If Latinos were to believe the fantasy that is Sonia Sotomayor, we could all celebrate her implausible catapult from the slums of the Bronx to the United States Supreme Court.

We could do so in a fashion imaginable to the Left, that would entail all of us with the flags of our respective Latin American nations in tow, feasting on tacos and guzzling Coronas and Presidentes while dancing salsa in the street; the chants of "Sotomayor!" and "Si, se puede!" in unison to the back beat of the timbales.

Gracias a Dios for Sotomayor's nomination, because we, especially us young Latinos, now have a role model to follow, someone other than Alex Rodriguez or Daddy Yankee. Surely, Sotomayor alone will create an increase in the total of 4% of Latinos in this country that can call themselves lawyers.  At least that's the conclusion one could draw if they were to take heed to the words of a young student like Cecilia Lopez, who now believes Sotomayor serves as proof that the dream of becoming a prominent Latino attorney is attainable.

I'm sure there are many like Ms. Lopez that are mired in the historical delusion of Sotomayor's nomination, and if so then maybe the number of Latinos enrolling at law schools across the country will skyrocket. But it appears that once those hopeful law students are out searching for a springboard to their legal career, we should advise them to not call on Ms. Sotomayor for employment, as an Investors.com report points out:

The vast majority of Judge Sotomayor's law clerks over many years have been non-Latinas. In a letter to Senate leaders signed by the nominee's former law clerks, of the 45 signatory names appearing, only three surnames, or 6.23%, are even arguably "Latina/Latino."

I would be remiss if I didn't point out that just because this letter doesn't appear with names such as Garcia, Rodriguez, Perez, Lopez, or Arenas, doesn't mean that Sotomayor's tendency to hire Latinos is as inadequate as suggested; but what if it in fact is?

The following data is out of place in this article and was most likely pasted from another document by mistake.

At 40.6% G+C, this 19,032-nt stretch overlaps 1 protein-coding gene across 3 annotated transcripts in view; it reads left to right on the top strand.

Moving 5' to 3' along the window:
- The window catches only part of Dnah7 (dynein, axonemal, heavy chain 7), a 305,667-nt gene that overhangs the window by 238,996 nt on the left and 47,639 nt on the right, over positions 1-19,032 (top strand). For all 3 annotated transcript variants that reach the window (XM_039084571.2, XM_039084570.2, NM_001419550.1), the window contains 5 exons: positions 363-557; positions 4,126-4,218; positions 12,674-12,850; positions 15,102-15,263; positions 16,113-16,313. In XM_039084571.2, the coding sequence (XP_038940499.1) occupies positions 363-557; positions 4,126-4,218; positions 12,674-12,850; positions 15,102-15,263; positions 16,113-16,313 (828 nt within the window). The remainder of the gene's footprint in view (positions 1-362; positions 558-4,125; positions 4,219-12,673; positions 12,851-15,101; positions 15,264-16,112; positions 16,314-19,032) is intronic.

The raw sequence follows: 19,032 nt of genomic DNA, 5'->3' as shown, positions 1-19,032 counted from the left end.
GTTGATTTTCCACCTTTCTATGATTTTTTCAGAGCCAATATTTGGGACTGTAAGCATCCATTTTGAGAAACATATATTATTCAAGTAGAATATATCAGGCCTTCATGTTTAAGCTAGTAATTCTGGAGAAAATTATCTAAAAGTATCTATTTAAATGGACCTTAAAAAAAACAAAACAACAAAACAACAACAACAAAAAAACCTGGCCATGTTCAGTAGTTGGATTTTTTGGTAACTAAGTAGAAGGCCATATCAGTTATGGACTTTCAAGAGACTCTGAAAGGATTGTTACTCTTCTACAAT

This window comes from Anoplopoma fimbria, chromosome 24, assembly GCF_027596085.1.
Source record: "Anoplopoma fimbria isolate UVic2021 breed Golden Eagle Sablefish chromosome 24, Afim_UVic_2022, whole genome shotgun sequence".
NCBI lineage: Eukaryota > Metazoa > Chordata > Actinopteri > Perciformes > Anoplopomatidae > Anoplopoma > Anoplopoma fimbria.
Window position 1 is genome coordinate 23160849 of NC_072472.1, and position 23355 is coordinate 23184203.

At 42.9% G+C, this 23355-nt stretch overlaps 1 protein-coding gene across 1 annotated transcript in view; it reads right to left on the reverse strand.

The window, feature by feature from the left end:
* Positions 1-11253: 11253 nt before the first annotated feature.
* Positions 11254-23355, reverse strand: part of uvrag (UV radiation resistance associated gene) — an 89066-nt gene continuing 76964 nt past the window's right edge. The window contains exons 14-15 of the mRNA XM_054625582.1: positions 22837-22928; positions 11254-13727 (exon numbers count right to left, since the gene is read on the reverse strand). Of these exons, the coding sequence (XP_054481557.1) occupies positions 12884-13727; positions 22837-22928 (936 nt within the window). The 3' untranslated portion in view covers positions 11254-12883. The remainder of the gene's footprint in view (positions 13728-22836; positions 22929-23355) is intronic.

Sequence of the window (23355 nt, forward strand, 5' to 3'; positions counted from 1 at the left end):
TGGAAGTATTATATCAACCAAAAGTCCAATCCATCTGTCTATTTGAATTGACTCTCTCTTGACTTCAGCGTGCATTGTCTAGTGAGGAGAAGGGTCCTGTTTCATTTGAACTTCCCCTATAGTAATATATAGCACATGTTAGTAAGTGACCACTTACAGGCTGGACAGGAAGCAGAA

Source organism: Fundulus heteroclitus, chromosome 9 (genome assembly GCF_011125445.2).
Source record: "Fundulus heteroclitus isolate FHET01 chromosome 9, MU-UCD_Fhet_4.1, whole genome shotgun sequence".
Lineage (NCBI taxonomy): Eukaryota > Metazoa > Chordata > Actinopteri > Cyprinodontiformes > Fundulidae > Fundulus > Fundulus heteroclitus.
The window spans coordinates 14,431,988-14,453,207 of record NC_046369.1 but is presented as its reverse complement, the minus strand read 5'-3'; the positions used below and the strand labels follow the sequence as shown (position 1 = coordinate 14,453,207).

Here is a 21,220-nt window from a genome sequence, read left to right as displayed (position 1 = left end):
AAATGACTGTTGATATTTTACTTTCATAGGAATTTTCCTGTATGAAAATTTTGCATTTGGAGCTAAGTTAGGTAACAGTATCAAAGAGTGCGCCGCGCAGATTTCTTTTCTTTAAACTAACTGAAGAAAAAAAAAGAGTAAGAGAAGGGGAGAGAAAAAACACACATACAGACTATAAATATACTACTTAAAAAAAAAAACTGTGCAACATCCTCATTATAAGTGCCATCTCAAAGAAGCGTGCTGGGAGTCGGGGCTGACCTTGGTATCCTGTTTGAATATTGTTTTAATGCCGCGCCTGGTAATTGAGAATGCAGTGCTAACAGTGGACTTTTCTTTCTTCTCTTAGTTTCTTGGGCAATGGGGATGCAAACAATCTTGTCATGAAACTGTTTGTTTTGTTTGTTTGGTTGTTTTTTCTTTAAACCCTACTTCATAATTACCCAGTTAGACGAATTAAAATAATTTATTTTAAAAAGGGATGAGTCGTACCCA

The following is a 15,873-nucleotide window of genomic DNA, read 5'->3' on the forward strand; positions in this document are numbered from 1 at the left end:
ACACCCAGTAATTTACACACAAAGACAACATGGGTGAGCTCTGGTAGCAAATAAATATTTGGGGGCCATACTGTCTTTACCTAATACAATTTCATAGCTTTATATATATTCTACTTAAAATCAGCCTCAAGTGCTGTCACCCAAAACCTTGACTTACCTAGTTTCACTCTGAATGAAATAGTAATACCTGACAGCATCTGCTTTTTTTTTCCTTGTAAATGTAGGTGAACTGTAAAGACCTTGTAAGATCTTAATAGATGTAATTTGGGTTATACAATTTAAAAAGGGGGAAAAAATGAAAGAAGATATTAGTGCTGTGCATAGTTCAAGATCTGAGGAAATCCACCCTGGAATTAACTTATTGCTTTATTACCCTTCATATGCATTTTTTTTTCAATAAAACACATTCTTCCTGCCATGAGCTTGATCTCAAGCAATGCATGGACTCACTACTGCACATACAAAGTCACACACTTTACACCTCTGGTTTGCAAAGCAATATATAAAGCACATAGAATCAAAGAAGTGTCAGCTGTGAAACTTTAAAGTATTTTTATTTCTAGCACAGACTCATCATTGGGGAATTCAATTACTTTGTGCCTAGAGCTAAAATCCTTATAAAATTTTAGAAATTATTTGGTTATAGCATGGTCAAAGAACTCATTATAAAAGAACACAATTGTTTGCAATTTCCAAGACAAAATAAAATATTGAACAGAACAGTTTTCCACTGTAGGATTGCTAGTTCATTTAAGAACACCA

If the same woman who celebrates how her ethnicity has influenced her judicial philosophy and has adamantly espoused the necessity for more Latino representation in the legal profession, but fails to provide tutelage and employment for her own underrepresented minority group, then what we have here is another fine case of liberal hypocrisy; one that renders the ongoing case on the ambivalence of Sotomayor's liberalism in fact closed.

Ultimately, Latinos who yearn to follow their legal aspirations don't need Sotomayor's existence for their dreams to become a reality. To do so implies a defeatist attitude, one that manifests failure. If we all functioned with the belief that a path needed to be paved before we could believe in that path, then maybe we need to take a step back and remind ourselves that the country we live in lacked a model or springboard for its creation, and look where it is today.

,se puede.

J.C. Arenas is a frequent contributor to American Thinker and welcomes your comments at jcarenas.com